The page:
Five Things to Consider When Introducing New Products

Though many may not know, there is a process for properly introducing new products into your company and market place. It’s common to see a dealer select a new product based on a current client inquiry or because they see the latest “gee-wiz” product at a show and decide they want to sell it. Without any strategy or research, the new product is thrown into their sales department with gigantic promises of fame and fortune.

The shiny object is held up in front of everyone and everyone is told exactly how to sell it and why customers will buy it. Then the dealer says, “Everyone is going to make a lot of money with this new product. All you have to do is include the new gee-wiz in one deal per month and you’ll double your income!” Right?

With eyes glazed over and everyone doing the rah-rah dance, happiness takes the day. It’s like taking the opening shot on a pool table with your eyes closed. It’s exciting for a while, but after the initial deals fail you come back to reality and realize you need an ongoing plan for consistent sales. That’s the problem, isn’t it? Each product you sell needs that same consistency.

A few weeks ago on a conference call a dealer asked me, “when you say the word product, are you talking about our MFPs?” For the record, a “product” is anything that has value—whether a tangible object like an MFP or your Managed Services program. Both require a serious plan if you want to introduce them into your marketplace.

There are so many things to consider when adding new products or services, and it’s more difficult than you might think. I’m not saying you shouldn’t bring on new products. But I am telling you that you should have a solid reason for doing so and a great plan behind each product introduction.

It’s easy for a sales organization to over emphasize the success potential and timeline of their new “gee-wiz” product. If you’re not careful, this can injure your core revenues and or even slow the momentum around what keeps you in business. If you are an MFP dealer, you have to protect that business when bringing in other products. So how should you select and introduce new products properly?

Back when I watched the TV show Mad Men, almost every episode circled around the main character Don Draper saving the day as he pitched his ideas to potential clients. He often amazed both the client and his colleagues, as he seemed to always have the magic plan on how best to go to market.

But Don Draper didn’t rely on magic. He simply did his homework. Most of the presentations he did were based on weeks of research and discovery. His analysis often discovered major disconnects between the company’s marketing and their customers. He dug deep into the psyche and buying habits of the company’s target, until the answers on how to market their products became crystal clear.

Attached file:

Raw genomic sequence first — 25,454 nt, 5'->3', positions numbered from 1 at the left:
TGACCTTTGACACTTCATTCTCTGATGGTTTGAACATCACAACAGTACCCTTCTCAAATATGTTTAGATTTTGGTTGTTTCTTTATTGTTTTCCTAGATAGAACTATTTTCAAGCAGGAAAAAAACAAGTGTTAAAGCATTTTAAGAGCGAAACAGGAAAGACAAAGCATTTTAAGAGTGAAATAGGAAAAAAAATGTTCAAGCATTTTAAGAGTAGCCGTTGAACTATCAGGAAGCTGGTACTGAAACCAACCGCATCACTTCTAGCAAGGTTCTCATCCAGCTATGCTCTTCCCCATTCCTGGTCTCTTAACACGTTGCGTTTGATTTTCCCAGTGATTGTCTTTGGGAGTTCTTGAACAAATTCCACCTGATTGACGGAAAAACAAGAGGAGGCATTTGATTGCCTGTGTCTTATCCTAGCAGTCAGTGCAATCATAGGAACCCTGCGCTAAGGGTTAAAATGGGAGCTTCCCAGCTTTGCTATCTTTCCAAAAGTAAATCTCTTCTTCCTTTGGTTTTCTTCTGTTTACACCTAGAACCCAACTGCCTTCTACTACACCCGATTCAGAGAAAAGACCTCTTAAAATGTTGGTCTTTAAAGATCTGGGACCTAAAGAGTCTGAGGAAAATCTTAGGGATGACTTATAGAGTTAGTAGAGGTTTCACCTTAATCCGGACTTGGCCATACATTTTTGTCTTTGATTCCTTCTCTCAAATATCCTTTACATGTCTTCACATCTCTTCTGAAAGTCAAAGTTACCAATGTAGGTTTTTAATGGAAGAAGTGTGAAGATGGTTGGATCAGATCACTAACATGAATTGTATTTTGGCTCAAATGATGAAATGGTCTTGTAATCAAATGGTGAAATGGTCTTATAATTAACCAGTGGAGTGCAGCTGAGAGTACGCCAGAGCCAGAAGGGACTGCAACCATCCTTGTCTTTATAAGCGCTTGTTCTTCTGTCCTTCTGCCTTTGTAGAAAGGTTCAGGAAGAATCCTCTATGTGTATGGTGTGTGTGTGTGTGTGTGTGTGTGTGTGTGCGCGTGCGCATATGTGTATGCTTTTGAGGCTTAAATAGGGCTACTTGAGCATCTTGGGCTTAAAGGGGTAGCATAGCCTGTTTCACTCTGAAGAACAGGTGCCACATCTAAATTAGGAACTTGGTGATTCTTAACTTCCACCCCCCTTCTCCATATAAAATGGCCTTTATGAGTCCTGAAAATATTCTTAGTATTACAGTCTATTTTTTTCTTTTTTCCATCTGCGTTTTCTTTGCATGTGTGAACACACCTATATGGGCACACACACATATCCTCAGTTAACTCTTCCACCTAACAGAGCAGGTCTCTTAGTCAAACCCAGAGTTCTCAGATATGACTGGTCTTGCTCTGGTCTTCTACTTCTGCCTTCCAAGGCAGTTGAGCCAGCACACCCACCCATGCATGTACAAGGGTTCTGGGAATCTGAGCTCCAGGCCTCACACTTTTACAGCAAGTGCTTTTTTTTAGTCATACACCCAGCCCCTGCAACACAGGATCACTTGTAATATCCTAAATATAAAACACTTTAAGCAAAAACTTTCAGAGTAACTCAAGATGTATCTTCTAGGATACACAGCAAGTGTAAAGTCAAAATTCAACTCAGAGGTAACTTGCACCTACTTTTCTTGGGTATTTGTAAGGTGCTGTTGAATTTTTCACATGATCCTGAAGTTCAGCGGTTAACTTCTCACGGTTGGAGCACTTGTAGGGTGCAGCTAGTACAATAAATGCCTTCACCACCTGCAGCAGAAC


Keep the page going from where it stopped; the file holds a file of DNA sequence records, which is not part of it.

While many believe that type of planning only exists on a TV show, I’m convinced that our industry is simply out of practice. We’ve relied on others for too long to tell us what to sell and how to sell it. For example, many dealers today are struggling to launch their managed print services program while trying to maintain their hardware sales. Most have not been successful! In order to be successful, you should become a Don Draper.

Research is the key. It’s paramount! But as I’ve mentioned in the past, few conduct market research of any kind. Very often they lean on the manufacturers for strategy development. The question is, should they? Manufacturers have their own success model, but it’s focused on selling to a reseller like you, not an end user.

I don’t know if you’ve noticed, but a lot of manufacturer’s go-to-market suggestions are conceptual. They don’t really walk in your shoes, nor do they know your marketplace as well as a Don Draper would. Don’t believe me? Ask one of your closest reps on a whim, which are the top 10 potential prospects in your marketplace that would benefit from their product. They won’t know. Don Draper would know! They’ll say it’s because they’re spread too thin and they can’t devote that kind of research to every dealer’s marketplace.

To be fair, it really ISN’T their job, but can you name the top 10 potential prospects in your marketplace? Could you walk into their door tomorrow and give them a presentation like Don Draper?

When products are thrown into the sales bag with no plan, it’s like the pool balls on a table. They crash, crack, and collide into chaos and often go directions you didn’t intend.

Here are a few things to consider when introducing new products: